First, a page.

Dispatch October 2008

My Secret Life As A Muslim

"I had to be honest and put myself to the same test as the candidates. Here are the facts..."
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It came to me suddenly and, frankly, quite disturbingly. But the truth couldn’t be denied any longer—I may have been a Muslim and just didn’t realize it.

This epiphany—to use a word from my alternative Christian identity—came to me after reading many of the emails floating around regarding the Presidential race. I had to be honest and put myself to the same test as the candidates. Here are the facts, shameful as they are:

* It was not until the fifth grade in Jackson, Mississippi, that I entered a Christian school (an Episcopal elementary school.) Prior to that, I attended schools with no religious affiliation.  And we all know what that means. As a Muslim, I would have had no conflict attending these non-denominational schools.
* Some of my best friends growing up in Mississippi were of Lebanese origin. There are pictures that exist today of me together with Lebanese Americans wearing uniforms of a distinct military design. There are some who maintain that these were Boy Scout uniforms, but that could very well have been a clever ruse. We even went on survival training missions together as members of the suspect Boy Scout Order of the Arrow. We were well trained in the use of firearms. Many metal bunnies died at the Mississippi State Fair.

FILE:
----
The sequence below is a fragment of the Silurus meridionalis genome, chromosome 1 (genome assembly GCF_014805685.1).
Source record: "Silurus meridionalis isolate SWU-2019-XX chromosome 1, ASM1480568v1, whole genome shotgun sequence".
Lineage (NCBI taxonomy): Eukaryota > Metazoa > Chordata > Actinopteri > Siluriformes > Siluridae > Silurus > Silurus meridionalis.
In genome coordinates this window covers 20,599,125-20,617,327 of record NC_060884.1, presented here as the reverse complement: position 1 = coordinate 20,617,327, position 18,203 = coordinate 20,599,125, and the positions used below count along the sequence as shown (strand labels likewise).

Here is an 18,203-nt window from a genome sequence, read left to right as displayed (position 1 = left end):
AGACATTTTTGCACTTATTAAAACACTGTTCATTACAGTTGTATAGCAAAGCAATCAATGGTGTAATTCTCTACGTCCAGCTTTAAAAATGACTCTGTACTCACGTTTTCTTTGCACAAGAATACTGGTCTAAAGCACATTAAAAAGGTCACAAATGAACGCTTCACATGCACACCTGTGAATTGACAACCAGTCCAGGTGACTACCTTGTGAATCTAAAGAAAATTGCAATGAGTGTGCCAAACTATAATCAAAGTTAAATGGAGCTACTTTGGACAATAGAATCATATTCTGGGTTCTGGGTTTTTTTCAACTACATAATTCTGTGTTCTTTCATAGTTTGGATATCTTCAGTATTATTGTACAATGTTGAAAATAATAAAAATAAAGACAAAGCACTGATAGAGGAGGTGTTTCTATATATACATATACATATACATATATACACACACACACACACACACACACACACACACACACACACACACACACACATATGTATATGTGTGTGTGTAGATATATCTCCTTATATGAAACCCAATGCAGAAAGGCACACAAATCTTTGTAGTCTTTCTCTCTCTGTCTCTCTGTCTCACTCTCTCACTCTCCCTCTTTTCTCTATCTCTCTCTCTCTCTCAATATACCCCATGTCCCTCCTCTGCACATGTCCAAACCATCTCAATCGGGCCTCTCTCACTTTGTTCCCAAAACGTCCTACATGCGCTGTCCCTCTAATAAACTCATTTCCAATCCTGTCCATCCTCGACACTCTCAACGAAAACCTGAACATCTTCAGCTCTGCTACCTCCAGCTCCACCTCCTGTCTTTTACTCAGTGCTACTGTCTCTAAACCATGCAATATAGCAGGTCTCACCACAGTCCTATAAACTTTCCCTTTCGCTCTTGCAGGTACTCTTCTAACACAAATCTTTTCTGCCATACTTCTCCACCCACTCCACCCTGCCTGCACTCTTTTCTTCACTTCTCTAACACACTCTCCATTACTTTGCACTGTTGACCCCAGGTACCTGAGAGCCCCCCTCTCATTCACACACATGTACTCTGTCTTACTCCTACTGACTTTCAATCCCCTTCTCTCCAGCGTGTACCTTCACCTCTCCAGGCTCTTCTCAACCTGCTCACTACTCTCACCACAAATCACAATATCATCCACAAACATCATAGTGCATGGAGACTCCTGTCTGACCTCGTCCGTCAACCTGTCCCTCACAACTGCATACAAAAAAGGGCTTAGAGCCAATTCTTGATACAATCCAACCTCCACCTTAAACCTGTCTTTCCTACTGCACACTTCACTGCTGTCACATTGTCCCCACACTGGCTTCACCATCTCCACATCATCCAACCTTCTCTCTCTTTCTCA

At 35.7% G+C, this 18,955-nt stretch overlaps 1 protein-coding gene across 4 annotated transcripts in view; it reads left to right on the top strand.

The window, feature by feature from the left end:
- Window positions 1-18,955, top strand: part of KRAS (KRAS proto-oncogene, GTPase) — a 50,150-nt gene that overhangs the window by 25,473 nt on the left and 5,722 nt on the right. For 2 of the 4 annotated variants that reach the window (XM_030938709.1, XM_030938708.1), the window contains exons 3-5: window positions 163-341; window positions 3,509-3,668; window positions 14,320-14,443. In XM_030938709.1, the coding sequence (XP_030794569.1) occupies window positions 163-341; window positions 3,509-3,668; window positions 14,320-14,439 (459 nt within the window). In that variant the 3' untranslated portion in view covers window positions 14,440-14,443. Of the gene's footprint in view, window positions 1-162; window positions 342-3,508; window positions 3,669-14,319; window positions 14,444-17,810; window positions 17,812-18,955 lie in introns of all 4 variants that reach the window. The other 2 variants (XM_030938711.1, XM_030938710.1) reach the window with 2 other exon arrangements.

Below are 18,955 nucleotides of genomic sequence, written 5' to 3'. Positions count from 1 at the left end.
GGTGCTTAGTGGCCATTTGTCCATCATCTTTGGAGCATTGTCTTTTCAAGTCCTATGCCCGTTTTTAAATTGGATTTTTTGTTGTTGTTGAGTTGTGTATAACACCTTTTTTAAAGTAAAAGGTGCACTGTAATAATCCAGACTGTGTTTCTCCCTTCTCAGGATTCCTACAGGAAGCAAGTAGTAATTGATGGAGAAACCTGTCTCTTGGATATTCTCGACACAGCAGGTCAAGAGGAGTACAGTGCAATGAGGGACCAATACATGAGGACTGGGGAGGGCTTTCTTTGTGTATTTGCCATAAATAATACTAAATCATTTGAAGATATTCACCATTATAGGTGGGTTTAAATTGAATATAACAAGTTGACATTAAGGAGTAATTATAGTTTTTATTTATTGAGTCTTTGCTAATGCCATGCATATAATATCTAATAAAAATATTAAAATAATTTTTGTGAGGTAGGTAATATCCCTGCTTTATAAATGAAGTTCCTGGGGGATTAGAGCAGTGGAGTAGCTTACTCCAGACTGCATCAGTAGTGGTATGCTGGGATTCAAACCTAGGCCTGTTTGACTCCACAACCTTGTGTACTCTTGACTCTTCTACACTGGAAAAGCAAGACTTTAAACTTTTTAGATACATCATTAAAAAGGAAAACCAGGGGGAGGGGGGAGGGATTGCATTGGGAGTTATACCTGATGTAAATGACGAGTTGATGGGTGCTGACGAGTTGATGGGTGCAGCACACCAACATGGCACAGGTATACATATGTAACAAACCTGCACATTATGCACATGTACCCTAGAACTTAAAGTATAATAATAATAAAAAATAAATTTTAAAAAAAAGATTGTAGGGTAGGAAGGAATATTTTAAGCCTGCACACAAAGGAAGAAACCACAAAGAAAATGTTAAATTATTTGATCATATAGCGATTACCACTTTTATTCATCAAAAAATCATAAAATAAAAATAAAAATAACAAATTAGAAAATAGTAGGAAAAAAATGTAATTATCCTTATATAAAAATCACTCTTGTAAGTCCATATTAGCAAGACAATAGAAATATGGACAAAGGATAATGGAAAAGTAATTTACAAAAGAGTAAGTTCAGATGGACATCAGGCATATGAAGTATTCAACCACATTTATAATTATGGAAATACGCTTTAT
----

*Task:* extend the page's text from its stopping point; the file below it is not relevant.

* In junior high school—a non-Christian public school, I must confess—we played against a team who were called the Crusaders and I tried very hard to inflict physical and psychological damage on the Crusaders. We cursed the Crusaders and questioned the honor of their mothers.
* From my formative years as a grad student at Oxford, where there were many Muslims, there exist photographs of me attending a lecture entitled, “The History of Islam.” I was spotted many times riding my motorcycle in the vicinity of the Mosque on Bath Road. That I was visiting a girlfriend who lived nearby may only have been a clever deep cover deception. As proof of my success as a Muslim organizer, there are now four Mosques in Oxford, where there was only one when I was a student.
* Upon deep reflection, I admit that I am unable to give my exact whereabouts on April 15, 1991. That is the day, as we all know, that the largest Mosque in New York City was opened. It is located on East 96th Street and I had an apartment just three blocks away on East 93rd Street.
* When asked, I would be forced to admit that I am aware that some guy named Mohammad founded the Muslim religion.
* In a devastating admission, even knowing the above, I attended fights and cheered for Mohammad Ali on more than one occasion. I did so even when he was fighting known Christians like Smokin’ Joe Frazier. I confess to yelling, “Kill ‘em!” in the 11th round of the second Ali-Frazier fight at Madison Square Garden.
* I like pita bread.

All of this is terribly difficult to come to terms with, but facts are stubborn things, as I read somewhere, maybe in the Koran. In this moment of national crisis, this is not the time for self-deception.

I can only ask forgiveness and understanding. To atone, I promise to argue that Ali only won the “Thrilla in Manila” because there are so many Muslims in the Philippines and clearly the whole thing was rigged. I will also cheer for the Crusaders in their next game, whomever they are playing.

Thank you for your understanding. Let the healing commence.

Stuart Stevens is a political media consultant and writer. He worked on President Bush's campaigns and has published five books.
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Stuart Stevens is a writer and political consultant. He is the author of five books, including Malaria Dreams and The Big Enchilada.

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